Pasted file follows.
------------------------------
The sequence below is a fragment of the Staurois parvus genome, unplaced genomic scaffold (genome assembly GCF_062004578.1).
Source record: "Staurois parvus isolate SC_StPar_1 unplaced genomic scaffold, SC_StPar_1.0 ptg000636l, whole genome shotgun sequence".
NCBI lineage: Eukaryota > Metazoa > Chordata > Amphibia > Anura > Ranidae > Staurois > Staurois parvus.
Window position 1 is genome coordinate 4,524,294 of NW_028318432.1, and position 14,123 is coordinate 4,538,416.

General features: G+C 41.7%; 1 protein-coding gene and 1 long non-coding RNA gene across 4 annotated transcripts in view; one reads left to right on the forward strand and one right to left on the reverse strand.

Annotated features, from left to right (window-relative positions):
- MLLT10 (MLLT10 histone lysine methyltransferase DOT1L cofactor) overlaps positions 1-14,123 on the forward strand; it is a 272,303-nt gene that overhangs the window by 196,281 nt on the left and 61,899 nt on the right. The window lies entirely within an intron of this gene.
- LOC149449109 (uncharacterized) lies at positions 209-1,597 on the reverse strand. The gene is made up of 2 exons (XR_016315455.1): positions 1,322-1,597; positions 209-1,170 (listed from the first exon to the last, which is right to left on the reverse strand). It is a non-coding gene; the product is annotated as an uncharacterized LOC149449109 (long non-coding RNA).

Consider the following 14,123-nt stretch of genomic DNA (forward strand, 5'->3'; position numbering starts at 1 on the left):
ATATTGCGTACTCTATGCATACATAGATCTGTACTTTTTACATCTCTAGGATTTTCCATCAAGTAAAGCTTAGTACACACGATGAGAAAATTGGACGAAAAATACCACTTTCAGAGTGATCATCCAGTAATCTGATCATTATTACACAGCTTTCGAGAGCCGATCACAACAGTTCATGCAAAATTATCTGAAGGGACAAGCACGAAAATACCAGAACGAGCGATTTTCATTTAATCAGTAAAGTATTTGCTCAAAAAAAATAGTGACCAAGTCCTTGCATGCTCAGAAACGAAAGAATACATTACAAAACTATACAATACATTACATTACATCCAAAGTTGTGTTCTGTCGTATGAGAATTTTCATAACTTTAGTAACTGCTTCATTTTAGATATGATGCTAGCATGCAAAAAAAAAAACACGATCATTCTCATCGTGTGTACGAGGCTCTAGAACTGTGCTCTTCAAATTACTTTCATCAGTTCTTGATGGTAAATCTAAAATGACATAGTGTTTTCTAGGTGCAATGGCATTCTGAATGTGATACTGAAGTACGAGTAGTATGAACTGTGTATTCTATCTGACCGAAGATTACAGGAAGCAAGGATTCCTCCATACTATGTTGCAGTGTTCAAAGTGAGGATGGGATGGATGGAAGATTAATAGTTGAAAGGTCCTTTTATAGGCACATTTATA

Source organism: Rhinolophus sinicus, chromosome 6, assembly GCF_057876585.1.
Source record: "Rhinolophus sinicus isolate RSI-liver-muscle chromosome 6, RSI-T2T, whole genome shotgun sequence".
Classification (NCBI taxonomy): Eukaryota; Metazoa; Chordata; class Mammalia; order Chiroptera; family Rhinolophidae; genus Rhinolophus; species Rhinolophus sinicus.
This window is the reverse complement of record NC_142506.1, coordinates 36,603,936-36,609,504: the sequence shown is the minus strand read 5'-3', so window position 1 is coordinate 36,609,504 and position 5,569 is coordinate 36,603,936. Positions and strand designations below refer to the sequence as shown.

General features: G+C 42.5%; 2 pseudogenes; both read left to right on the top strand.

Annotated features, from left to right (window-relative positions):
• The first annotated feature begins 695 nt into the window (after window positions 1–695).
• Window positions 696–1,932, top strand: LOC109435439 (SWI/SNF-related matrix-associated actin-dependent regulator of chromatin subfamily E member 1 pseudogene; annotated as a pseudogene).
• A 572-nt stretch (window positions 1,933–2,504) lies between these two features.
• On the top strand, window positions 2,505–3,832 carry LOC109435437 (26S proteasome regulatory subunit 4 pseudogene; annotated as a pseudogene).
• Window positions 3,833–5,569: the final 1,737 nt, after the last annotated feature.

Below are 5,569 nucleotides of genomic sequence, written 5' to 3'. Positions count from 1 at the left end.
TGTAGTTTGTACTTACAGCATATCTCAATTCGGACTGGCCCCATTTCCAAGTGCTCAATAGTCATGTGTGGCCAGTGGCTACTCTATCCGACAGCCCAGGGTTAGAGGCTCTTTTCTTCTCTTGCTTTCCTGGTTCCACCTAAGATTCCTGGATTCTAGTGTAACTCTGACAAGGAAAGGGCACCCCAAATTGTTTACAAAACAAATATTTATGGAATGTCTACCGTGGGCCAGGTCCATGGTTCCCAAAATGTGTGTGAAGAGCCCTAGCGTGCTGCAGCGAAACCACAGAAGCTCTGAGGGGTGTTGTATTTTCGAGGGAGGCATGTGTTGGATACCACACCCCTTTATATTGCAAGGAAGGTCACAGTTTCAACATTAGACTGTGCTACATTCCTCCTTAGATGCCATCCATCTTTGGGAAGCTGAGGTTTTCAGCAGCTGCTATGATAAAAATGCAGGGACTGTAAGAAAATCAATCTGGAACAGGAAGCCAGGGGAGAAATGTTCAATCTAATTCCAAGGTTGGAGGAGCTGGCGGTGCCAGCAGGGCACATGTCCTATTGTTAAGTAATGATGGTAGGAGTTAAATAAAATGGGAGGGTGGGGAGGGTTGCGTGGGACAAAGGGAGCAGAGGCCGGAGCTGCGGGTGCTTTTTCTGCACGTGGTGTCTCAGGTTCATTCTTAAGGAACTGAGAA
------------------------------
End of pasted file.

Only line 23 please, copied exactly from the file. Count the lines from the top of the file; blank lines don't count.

TGTAGTTTGTACTTACAGCATATCTCAATTCGGACTGGCCCCATTTCCAAGTGCTCAATAGTCATGTGTGGCCAGTGGCTACTCTATCCGACAGCCCAGGGTTAGAGGCTCTTTTCTTCTCTTGCTTTCCTGGTTCCACCTAAGATTCCTGGATTCTAGTGTAACTCTGACAAGGAAAGGGCACCCCAAATTGTTTACAAAACAAATATTTATGGAATGTCTACCGTGGGCCAGGTCCATGGTTCCCAAAATGTGTGTGAAGAGCCCTAGCGTGCTGCAGCGAAACCACAGAAGCTCTGAGGGGTGTTGTATTTTCGAGGGAGGCATGTGTTGGATACCACACCCCTTTATATTGCAAGGAAGGTCACAGTTTCAACATTAGACTGTGCTACATTCCTCCTTAGATGCCATCCATCTTTGGGAAGCTGAGGTTTTCAGCAGCTGCTATGATAAAAATGCAGGGACTGTAAGAAAATCAATCTGGAACAGGAAGCCAGGGGAGAAATGTTCAATCTAATTCCAAGGTTGGAGGAGCTGGCGGTGCCAGCAGGGCACATGTCCTATTGTTAAGTAATGATGGTAGGAGTTAAATAAAATGGGAGGGTGGGGAGGGTTGCGTGGGACAAAGGGAGCAGAGGCCGGAGCTGCGGGTGCTTTTTCTGCACGTGGTGTCTCAGGTTCATTCTTAAGGAACTGAGAA